(XLA) LA is an inherited immune disorder caused by an inability to produce B cells or the immunoglobulins (antibodies) that the B cells make. The mutated gene responsible for XLA (Bruton tyrosine kinase or BTK) is located on the X chromosome. XLA is also called Bruton type agammaglobulinemia, X-linked infantile agammaglobulinemia, and congenital agammaglobulinemia.
XLA is caused by mutations in the BTK gene found on the X chromosome. This gene normally produces a protein that is required for the development of B cells. XLA is an X-linked recessive disease. Because males only have one X chromosome, they are affected if they inherit an X chromosome containing mutated BTK.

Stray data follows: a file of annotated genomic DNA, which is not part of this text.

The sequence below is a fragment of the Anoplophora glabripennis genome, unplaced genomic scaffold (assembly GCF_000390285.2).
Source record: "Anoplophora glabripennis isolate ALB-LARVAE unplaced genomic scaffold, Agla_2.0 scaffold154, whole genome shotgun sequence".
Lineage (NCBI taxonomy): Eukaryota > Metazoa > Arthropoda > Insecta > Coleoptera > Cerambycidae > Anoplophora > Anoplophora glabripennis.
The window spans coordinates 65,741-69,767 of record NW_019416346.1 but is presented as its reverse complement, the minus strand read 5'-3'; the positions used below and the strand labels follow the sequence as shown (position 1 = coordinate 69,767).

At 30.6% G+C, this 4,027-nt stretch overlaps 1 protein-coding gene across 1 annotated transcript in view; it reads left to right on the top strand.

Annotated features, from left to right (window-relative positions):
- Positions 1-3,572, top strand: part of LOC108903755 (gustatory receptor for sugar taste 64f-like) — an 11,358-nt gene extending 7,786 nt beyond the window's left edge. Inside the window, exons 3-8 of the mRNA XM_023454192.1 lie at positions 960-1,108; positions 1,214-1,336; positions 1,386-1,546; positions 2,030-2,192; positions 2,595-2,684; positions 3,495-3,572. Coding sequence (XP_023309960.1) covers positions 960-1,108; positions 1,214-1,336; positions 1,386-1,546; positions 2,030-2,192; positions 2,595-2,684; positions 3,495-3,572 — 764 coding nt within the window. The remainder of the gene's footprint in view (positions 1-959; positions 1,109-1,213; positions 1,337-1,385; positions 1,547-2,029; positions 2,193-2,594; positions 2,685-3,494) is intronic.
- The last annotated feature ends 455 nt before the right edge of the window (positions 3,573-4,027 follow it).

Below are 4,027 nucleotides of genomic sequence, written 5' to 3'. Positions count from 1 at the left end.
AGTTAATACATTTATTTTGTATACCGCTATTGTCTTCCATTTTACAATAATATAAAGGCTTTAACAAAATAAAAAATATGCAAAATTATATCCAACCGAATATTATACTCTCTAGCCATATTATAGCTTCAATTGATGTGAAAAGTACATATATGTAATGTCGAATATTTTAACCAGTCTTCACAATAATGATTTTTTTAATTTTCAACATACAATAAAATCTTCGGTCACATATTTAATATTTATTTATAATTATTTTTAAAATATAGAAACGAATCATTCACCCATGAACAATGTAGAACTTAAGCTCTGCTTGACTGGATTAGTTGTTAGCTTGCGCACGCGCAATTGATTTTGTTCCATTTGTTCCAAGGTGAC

Symptoms & Diagnosis
Infants with XLA develop frequent infections of the ears, throat, lungs, and sinuses. Serious infections also can develop in the bloodstream, central nervous system, skin, and internal organs. People with XLA have extremely low numbers of B cells, and blood tests will show extremely low levels of all types of immunoglobulins (antibodies).